There's a nice balance to be struck between a healthy, living, evolving language and good quality writing.

Spoken and written language influence each other. Elision is common in spoken language, some of this finds its way into written text. Hence "would of" and other such monstrosities.  For a language where the writers were at war with the speakers look at Irish Gaelic. I believe that Welsh is phonetic, even if it looks like a serious accident with a Scrabble set.

I once knew a Polish guy whose nickname was "Scrabble", because his name looked like an accident with a Scrabble set.

An incredibly useful online resource is: https://www.etymonline.com/

I believe it's all about the study of insects:-)

Edited by at9
Typo
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I agree, English seems to have been relatively stable over the years, especially when compared with Chinese.  

I have seen "would've" used in writing to reflect elision.  To me, "would of" just looks like the writer used the wrong word.  

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And yet a lot of words we think of as modern can be found in Shakespeare. Quite a surprising number. 

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2 hours ago, Shyheels said:

And yet a lot of words we think of as modern can be found in Shakespeare. Quite a surprising number. 

It seems like that was a very defining era for the English language.  John Heywood appears to be a source of many expressions still in common use today.  

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It was also the era when the Bible first began being translated into English

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One usage that really grates on me is seen and saw.  I hear so many people use "I seen that" rather than the correct "I saw that"  It aggravates me.

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That certainly is an ignorant usage of the language. I don’t hear that one often, thankfully. I do remember a school bus driver many years ago, when I was a child, who used to say that - shouting “I seen you do that!” - and even then, as kids, this backwoods usage used to make us wince, and laugh.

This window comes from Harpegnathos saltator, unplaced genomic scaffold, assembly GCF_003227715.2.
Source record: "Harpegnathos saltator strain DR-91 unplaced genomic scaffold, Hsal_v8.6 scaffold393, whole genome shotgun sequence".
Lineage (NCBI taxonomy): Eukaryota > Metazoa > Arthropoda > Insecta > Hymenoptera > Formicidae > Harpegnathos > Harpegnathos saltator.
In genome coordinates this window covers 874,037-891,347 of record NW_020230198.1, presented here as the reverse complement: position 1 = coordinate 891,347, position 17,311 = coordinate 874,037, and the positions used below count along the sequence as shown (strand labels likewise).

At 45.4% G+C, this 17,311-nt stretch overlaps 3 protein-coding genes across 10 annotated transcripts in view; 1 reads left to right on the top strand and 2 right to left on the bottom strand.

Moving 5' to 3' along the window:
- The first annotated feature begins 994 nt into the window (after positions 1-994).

Edited by Shyheels

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"I seen..." may well be standard in West Country* dialect. Along with "I be..." instead of "I am....". Other parts of the UK may still use "I are..." and "I is...." in their dialect.

 

*For the benefit of foreigners, the West Country in England is Cornwall, Devon, Somerset, Dorset. Cornwall often likes to consider itself a place apart from England.

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I’ve travelled a bit in the West Country and have never yet heard anyone saying “I seen”. No doubt there are individuals who would use such a construction, but I wouldn't  say it was standard usage or anywhere near it. 

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As a construction electrician with extensive higher education, I find that I constantly struggle to find a balance between using proper English and being accepted with the guys I work with. If I'm at a new job site, I will often purposefully dumb down my normal vocabulary, and purposefully use improper grammar until I figure out the group. However, no matter where I've gone over the past 24 years, somehow that nasty rumor that I'm a lawyer eventually comes out. At that point, I am invariably designated spokesman every time there is an issue with management. Ain't none of this seems to have helped me in my electrical career, but it does keep things interesting.

Edited by mlroseplant
I'm not even gonna fess up to this. . .

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I personally prefer to have a   grammar as perfect as possible  and mix with some slang words with people who didn’t have the chance of  follow the best educational system 

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Ain’t ??    Love it....    sf